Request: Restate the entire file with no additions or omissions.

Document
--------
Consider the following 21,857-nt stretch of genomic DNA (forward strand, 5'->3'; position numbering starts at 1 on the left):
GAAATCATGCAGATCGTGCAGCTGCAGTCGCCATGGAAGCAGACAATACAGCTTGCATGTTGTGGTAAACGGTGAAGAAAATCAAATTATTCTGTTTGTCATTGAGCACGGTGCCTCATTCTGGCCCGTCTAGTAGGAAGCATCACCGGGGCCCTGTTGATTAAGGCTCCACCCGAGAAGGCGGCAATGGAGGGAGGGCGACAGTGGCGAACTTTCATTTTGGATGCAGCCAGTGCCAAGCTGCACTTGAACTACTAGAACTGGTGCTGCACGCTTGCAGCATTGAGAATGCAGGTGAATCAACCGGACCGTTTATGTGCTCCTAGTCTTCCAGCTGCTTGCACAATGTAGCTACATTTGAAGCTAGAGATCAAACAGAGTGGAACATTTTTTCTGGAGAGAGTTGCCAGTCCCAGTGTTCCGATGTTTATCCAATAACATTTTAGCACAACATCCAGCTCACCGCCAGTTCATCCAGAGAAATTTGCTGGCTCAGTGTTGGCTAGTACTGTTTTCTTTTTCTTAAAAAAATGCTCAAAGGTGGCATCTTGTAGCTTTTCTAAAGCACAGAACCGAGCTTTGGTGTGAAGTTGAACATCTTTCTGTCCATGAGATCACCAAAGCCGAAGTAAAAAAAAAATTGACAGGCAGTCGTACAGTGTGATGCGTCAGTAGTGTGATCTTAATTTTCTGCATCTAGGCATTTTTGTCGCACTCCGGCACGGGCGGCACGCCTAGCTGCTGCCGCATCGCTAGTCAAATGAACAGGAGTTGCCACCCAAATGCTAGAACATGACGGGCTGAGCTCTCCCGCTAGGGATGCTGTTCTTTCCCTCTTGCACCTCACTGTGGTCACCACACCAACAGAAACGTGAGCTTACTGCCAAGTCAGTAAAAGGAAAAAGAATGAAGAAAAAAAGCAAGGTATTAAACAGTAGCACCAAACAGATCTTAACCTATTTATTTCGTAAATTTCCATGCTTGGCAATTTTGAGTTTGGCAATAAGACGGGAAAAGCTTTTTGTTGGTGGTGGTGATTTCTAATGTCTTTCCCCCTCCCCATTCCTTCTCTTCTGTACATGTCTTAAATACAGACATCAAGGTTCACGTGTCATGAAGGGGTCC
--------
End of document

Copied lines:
Consider the following 21,857-nt stretch of genomic DNA (forward strand, 5'->3'; position numbering starts at 1 on the left):
GAAATCATGCAGATCGTGCAGCTGCAGTCGCCATGGAAGCAGACAATACAGCTTGCATGTTGTGGTAAACGGTGAAGAAAATCAAATTATTCTGTTTGTCATTGAGCACGGTGCCTCATTCTGGCCCGTCTAGTAGGAAGCATCACCGGGGCCCTGTTGATTAAGGCTCCACCCGAGAAGGCGGCAATGGAGGGAGGGCGACAGTGGCGAACTTTCATTTTGGATGCAGCCAGTGCCAAGCTGCACTTGAACTACTAGAACTGGTGCTGCACGCTTGCAGCATTGAGAATGCAGGTGAATCAACCGGACCGTTTATGTGCTCCTAGTCTTCCAGCTGCTTGCACAATGTAGCTACATTTGAAGCTAGAGATCAAACAGAGTGGAACATTTTTTCTGGAGAGAGTTGCCAGTCCCAGTGTTCCGATGTTTATCCAATAACATTTTAGCACAACATCCAGCTCACCGCCAGTTCATCCAGAGAAATTTGCTGGCTCAGTGTTGGCTAGTACTGTTTTCTTTTTCTTAAAAAAATGCTCAAAGGTGGCATCTTGTAGCTTTTCTAAAGCACAGAACCGAGCTTTGGTGTGAAGTTGAACATCTTTCTGTCCATGAGATCACCAAAGCCGAAGTAAAAAAAAAATTGACAGGCAGTCGTACAGTGTGATGCGTCAGTAGTGTGATCTTAATTTTCTGCATCTAGGCATTTTTGTCGCACTCCGGCACGGGCGGCACGCCTAGCTGCTGCCGCATCGCTAGTCAAATGAACAGGAGTTGCCACCCAAATGCTAGAACATGACGGGCTGAGCTCTCCCGCTAGGGATGCTGTTCTTTCCCTCTTGCACCTCACTGTGGTCACCACACCAACAGAAACGTGAGCTTACTGCCAAGTCAGTAAAAGGAAAAAGAATGAAGAAAAAAAGCAAGGTATTAAACAGTAGCACCAAACAGATCTTAACCTATTTATTTCGTAAATTTCCATGCTTGGCAATTTTGAGTTTGGCAATAAGACGGGAAAAGCTTTTTGTTGGTGGTGGTGATTTCTAATGTCTTTCCCCCTCCCCATTCCTTCTCTTCTGTACATGTCTTAAATACAGACATCAAGGTTCACGTGTCATGAAGGGGTCC